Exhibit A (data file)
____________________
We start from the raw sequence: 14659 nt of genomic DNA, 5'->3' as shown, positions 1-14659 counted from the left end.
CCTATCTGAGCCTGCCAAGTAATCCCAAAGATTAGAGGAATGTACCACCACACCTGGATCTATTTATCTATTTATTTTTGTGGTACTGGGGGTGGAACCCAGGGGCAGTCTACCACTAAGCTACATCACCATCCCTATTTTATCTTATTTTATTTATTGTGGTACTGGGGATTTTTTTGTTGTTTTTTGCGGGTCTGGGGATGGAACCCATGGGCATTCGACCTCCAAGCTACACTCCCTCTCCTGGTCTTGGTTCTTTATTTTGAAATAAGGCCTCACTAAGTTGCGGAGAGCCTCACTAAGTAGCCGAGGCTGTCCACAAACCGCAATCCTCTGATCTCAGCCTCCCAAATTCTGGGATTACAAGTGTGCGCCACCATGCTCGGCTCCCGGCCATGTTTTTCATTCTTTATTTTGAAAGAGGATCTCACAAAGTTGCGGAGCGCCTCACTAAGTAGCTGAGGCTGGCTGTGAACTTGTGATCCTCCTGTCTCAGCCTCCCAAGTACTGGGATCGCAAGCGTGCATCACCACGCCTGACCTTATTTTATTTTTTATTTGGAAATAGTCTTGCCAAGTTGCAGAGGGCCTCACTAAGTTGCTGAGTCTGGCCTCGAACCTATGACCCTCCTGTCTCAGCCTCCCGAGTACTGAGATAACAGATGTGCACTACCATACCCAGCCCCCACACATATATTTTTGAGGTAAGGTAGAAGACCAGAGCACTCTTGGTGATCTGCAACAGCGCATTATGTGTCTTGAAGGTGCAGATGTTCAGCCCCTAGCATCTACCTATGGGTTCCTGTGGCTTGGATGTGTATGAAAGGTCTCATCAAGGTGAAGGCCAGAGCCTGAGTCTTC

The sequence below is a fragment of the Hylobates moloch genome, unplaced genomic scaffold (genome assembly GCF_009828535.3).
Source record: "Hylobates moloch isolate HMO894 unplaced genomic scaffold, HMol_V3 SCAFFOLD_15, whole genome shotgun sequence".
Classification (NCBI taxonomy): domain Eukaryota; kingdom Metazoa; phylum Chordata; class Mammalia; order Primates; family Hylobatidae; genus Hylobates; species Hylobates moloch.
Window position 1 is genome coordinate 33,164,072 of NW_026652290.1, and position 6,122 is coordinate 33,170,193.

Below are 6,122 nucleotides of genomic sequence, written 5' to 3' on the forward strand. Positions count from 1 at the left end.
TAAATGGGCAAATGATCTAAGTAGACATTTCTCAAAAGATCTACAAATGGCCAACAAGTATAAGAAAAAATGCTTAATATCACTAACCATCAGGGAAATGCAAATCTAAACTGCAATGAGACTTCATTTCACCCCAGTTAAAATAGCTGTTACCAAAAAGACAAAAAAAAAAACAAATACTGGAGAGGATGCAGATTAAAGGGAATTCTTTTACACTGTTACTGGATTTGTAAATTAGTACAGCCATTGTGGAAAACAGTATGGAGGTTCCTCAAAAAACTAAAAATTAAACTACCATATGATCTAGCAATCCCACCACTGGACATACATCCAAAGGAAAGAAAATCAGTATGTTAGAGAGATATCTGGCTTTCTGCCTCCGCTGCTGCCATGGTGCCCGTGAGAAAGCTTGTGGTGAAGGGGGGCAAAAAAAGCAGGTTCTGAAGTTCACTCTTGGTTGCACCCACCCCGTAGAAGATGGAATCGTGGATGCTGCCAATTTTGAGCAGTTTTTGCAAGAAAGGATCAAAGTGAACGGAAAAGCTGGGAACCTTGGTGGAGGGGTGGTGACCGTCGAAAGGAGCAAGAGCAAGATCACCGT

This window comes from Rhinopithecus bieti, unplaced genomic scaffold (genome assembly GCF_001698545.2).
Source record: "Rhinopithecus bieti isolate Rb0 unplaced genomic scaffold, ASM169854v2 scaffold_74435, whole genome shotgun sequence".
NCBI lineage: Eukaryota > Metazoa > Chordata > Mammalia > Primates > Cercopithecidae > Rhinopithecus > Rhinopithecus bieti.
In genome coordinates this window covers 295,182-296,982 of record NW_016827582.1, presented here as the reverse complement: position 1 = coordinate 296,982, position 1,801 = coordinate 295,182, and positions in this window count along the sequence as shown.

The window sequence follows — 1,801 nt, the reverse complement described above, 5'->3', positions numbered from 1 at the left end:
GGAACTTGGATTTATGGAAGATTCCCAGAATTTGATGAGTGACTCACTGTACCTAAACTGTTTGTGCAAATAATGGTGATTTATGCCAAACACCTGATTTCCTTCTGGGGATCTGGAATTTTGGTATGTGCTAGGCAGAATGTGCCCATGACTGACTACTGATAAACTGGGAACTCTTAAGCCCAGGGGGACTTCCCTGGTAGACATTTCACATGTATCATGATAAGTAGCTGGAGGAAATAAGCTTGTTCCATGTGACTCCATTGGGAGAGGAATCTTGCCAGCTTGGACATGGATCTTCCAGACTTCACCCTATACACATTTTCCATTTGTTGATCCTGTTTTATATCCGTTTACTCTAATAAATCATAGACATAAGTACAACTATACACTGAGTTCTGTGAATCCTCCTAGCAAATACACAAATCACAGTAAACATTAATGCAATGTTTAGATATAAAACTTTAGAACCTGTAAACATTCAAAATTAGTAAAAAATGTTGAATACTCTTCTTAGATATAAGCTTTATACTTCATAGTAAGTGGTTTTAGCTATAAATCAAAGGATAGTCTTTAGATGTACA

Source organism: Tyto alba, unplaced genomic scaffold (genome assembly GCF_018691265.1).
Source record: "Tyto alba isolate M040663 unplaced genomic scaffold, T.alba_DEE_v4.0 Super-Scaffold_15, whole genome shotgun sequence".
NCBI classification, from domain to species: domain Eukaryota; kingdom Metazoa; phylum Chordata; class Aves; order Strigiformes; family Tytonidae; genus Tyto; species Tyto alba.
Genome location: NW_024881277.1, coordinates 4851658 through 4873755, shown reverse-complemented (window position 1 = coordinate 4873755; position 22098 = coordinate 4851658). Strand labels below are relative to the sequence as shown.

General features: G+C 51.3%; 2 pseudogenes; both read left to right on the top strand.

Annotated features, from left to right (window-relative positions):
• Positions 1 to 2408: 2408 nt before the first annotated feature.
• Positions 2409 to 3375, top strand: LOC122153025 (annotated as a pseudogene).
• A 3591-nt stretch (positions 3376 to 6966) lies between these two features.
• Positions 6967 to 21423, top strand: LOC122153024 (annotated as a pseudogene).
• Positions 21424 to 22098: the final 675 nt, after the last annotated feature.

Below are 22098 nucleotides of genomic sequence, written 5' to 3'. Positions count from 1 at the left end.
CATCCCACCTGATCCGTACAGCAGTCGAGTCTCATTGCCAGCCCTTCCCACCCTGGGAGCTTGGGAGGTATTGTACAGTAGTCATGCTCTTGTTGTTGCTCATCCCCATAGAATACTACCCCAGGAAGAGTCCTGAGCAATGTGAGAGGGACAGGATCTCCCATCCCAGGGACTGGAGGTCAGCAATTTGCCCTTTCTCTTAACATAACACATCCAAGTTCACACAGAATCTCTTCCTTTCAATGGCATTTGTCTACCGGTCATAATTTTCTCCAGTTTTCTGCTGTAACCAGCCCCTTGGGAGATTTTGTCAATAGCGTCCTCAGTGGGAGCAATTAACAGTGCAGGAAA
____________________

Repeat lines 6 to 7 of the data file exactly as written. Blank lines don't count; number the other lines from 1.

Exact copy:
Window position 1 is genome coordinate 33,164,072 of NW_026652290.1, and position 6,122 is coordinate 33,170,193.

Below are 6,122 nucleotides of genomic sequence, written 5' to 3' on the forward strand. Positions count from 1 at the left end.